Driver gives an inside look at drag boat racing

The roaring of boat engines could be heard all weekend along the Intracoastal Waterway at Bucksport for the U.S. Drag Boat Grand National.

More than 40 speed boats took part, all competing to win. Boats competed in distances between 800 feet and a quarter mile at speeds upwards of 110 miles an hour.

Tommy Moore of Conway was one of those competitors, racing his 20 foot boat along with a mercury engine. "We got a good bunch of guys that we race with, but when we get out on the water it's pretty serious," Moore explained.

On Sunday, Moore raced in the superstock class. Like his competitors, Moore spends hours fine tuning his boat and engine, a combination of speed and power. It's evident in every race from the moment the signal goes green.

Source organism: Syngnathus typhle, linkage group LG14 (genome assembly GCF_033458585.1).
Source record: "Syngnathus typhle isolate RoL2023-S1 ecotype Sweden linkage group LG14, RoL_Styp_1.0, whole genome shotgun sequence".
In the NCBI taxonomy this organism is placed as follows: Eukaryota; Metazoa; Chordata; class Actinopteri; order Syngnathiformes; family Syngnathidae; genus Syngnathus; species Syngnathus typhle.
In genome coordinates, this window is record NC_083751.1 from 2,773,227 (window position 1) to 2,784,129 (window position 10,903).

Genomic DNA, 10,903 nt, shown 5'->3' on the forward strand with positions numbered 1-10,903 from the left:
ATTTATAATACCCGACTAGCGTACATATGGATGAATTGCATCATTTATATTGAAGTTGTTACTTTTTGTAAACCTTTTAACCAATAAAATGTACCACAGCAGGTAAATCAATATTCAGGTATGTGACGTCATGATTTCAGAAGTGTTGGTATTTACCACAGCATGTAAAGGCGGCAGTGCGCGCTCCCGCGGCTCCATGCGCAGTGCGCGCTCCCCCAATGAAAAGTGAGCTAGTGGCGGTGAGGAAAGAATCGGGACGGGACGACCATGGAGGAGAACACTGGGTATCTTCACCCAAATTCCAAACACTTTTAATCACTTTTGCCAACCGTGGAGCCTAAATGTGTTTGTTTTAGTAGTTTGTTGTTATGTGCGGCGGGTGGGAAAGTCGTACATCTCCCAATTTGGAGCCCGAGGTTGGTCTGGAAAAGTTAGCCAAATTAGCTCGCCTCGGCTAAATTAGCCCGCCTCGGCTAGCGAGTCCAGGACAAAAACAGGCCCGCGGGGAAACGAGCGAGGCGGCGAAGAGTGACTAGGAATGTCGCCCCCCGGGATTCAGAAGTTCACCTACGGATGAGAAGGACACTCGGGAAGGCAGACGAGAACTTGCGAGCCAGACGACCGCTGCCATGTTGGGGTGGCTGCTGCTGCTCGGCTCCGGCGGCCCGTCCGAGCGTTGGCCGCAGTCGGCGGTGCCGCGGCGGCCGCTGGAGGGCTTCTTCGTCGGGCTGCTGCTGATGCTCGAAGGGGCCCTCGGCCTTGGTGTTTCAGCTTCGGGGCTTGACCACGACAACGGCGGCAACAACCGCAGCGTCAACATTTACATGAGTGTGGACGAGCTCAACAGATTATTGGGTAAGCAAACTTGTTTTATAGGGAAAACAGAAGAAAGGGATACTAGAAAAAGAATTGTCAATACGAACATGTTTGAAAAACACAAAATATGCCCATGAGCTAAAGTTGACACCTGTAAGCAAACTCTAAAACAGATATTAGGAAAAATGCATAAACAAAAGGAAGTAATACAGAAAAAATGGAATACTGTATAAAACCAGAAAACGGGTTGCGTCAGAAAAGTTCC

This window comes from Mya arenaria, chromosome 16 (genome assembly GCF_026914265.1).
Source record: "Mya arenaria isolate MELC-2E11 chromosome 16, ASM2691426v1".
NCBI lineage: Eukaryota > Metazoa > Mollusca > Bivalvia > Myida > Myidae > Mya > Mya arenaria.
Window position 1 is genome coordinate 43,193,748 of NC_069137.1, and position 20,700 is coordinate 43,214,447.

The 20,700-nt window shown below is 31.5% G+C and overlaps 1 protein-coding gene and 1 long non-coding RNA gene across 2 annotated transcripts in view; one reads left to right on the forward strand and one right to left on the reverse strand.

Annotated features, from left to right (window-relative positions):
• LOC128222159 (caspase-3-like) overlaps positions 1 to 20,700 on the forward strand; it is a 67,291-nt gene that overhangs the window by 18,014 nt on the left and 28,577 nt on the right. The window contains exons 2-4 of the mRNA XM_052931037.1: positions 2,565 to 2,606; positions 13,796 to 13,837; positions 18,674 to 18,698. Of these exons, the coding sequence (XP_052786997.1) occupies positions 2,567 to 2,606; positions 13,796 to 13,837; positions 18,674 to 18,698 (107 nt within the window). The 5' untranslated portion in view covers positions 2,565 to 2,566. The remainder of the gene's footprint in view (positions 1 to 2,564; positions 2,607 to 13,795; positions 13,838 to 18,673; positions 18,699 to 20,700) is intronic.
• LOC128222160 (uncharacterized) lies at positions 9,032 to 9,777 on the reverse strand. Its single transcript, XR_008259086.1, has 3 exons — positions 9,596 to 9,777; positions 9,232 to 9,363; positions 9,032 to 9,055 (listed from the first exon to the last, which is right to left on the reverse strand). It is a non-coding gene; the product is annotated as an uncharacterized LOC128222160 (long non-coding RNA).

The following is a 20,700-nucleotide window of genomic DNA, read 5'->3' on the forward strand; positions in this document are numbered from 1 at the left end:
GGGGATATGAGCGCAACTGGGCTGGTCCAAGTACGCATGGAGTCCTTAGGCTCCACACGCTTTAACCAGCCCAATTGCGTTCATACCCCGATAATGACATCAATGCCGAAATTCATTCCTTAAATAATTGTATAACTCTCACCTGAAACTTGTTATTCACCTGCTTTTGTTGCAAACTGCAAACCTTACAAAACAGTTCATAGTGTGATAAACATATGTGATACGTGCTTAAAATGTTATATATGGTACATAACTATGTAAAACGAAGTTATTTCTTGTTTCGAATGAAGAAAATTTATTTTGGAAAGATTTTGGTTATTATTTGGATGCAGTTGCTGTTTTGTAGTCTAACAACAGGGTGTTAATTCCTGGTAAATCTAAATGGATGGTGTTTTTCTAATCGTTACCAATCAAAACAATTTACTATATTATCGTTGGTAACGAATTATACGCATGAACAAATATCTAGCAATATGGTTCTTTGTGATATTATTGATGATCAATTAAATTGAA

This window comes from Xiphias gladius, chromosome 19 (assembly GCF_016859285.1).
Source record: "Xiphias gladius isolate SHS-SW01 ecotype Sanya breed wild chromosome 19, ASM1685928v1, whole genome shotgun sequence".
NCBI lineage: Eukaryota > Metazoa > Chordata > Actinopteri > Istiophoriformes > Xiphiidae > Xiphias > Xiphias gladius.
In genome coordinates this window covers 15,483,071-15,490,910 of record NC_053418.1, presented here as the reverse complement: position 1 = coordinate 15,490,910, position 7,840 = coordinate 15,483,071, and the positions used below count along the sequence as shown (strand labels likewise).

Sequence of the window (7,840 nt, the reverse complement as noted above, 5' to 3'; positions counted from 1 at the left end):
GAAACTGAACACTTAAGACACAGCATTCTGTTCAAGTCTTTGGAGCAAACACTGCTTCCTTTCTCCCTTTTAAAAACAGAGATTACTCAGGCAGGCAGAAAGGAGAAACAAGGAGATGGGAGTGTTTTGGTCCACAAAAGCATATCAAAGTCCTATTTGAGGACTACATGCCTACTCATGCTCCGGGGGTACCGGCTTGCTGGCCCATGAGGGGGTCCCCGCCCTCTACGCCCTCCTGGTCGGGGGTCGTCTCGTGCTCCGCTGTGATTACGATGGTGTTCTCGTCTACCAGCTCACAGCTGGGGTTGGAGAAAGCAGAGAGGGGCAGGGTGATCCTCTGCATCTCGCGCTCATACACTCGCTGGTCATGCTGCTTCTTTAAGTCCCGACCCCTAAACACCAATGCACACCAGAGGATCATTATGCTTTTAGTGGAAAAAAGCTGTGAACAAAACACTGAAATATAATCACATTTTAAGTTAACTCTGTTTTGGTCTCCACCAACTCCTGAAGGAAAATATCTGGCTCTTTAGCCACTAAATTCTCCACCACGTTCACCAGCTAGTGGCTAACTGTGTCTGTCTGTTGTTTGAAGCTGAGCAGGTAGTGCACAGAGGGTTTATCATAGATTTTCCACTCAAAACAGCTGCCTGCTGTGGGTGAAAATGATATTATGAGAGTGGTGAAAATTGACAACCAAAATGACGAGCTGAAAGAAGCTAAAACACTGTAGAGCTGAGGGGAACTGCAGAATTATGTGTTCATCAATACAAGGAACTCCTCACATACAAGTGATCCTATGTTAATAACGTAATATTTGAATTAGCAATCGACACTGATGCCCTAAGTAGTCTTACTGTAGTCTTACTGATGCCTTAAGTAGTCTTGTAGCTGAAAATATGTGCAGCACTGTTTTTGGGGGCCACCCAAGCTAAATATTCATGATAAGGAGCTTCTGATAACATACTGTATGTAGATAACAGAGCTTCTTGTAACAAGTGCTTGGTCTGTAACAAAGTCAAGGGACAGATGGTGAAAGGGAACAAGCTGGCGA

"It's actually pretty intense. We spend a lot of hours in the shop, working on motors and turning motors. We spend a lot of time at the lake or river testing. We burn a lot of gas trying to get them ready and get them set up right. It's a fine line there trying to get that perfect set up."

For most of these racers this is a hobby, and all of them are united in a mutual need for speed and adrenaline.

"You gotta love it to do it, because we sure don't make money. We do race for money but of course it doesn't cover the cost of boats and motors, especially if we break one. It gets pretty expensive to replace these motors."

However, that doesn't matter to Moore. Like so many others, he lives to race.

This weekend's event was part of the Outboard Drag Boat Association's summer-long program.